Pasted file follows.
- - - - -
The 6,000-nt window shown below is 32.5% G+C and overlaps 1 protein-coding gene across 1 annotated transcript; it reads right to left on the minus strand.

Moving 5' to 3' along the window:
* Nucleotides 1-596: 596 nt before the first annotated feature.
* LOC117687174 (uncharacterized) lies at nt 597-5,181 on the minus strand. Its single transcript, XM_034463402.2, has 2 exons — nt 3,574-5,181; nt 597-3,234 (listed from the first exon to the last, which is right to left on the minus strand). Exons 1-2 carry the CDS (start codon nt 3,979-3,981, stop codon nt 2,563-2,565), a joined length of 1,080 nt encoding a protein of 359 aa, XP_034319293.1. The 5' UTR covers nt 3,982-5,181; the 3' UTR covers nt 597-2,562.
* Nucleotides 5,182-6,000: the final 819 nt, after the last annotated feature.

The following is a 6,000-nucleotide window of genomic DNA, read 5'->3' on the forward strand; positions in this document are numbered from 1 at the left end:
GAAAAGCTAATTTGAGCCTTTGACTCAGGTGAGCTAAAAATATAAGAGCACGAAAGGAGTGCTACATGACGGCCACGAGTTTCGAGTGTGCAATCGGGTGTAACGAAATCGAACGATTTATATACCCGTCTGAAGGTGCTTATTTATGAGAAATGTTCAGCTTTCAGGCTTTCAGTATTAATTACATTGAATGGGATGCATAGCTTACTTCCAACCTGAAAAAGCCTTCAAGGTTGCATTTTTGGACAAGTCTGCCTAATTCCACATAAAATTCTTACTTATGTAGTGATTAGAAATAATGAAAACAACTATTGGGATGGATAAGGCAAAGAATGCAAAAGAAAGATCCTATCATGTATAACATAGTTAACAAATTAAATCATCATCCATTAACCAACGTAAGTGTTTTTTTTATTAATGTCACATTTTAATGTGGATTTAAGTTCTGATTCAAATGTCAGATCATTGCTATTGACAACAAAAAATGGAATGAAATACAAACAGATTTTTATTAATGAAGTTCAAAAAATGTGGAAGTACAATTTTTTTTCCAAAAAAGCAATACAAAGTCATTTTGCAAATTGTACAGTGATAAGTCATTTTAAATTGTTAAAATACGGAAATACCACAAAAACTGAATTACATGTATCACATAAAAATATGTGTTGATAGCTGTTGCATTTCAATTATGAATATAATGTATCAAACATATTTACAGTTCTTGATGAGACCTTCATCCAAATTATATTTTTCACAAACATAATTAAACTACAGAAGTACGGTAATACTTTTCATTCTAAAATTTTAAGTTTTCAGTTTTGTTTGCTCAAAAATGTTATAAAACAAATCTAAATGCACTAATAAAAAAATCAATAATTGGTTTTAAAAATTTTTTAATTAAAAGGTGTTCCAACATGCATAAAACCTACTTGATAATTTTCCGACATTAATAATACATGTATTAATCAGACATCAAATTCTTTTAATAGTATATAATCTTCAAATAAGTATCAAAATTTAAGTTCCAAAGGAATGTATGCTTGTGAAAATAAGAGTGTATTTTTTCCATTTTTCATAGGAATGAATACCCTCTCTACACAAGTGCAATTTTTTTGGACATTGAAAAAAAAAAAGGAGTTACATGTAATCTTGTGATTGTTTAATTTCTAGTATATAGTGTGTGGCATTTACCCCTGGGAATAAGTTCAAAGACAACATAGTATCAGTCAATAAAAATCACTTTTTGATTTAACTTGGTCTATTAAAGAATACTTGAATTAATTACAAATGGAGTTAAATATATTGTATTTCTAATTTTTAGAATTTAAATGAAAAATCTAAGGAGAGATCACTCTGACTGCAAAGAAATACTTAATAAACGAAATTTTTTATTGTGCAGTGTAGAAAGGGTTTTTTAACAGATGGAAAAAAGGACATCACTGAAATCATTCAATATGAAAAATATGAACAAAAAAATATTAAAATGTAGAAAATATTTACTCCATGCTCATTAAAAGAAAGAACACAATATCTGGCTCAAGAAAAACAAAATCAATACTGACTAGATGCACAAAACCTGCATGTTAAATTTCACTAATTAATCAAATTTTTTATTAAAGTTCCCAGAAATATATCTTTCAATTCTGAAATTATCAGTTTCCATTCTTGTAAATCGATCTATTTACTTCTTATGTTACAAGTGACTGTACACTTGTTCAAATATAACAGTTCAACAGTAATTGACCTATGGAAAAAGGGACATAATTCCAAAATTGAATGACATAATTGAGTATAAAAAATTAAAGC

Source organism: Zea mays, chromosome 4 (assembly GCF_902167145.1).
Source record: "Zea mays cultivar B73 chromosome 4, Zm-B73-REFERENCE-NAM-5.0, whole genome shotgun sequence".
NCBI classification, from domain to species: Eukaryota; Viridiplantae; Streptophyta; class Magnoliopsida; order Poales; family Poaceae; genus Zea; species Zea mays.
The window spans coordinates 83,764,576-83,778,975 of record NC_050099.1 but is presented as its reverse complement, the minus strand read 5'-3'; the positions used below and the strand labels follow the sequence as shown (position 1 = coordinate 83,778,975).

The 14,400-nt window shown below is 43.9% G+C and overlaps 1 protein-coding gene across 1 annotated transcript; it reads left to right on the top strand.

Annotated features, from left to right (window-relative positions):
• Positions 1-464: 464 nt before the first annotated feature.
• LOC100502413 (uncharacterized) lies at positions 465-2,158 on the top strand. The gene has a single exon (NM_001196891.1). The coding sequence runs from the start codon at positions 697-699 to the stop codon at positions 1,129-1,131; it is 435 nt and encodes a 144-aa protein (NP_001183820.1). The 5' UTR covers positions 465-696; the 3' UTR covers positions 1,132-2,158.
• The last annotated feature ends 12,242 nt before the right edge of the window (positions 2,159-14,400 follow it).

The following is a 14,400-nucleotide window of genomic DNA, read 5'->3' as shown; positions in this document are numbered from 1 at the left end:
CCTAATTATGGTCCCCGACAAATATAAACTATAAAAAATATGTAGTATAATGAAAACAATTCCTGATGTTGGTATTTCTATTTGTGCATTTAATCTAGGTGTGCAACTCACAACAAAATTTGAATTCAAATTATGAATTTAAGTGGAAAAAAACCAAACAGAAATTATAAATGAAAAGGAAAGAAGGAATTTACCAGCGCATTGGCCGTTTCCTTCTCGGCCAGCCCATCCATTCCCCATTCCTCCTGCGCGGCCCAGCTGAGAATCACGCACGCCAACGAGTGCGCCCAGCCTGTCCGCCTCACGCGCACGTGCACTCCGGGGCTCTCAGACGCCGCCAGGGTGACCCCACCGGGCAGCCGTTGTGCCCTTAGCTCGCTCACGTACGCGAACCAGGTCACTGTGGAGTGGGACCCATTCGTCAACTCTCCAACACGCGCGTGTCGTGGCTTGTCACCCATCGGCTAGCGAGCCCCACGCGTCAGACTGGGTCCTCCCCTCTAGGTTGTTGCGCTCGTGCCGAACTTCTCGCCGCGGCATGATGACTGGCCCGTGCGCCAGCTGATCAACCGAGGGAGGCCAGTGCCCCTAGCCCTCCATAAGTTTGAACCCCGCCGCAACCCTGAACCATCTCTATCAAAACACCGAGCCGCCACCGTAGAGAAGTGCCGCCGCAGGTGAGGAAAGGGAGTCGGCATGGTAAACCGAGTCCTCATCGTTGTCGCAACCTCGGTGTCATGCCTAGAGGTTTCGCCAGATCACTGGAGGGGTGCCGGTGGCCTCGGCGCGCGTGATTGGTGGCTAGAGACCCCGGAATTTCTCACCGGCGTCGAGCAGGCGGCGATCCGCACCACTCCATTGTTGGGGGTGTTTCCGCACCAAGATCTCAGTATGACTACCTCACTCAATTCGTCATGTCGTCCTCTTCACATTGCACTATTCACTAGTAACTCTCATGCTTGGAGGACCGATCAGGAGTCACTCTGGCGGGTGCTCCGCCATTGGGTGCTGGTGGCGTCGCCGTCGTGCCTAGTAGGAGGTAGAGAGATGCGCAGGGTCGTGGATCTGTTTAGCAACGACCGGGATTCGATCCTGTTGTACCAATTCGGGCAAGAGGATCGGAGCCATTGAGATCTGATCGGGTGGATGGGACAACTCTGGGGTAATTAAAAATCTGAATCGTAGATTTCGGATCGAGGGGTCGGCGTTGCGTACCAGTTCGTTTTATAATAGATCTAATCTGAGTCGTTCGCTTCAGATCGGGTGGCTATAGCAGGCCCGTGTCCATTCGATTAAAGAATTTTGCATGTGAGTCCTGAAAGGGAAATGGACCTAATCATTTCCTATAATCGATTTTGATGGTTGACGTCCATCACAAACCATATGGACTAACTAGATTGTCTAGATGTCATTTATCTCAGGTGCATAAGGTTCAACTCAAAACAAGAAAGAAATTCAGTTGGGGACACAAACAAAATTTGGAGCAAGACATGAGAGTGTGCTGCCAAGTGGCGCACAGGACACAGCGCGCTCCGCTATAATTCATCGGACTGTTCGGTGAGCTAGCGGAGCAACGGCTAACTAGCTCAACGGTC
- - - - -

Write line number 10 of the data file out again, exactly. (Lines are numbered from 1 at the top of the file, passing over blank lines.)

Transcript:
NCBI classification, from domain to species: Eukaryota; Viridiplantae; Streptophyta; class Magnoliopsida; order Poales; family Poaceae; genus Zea; species Zea mays.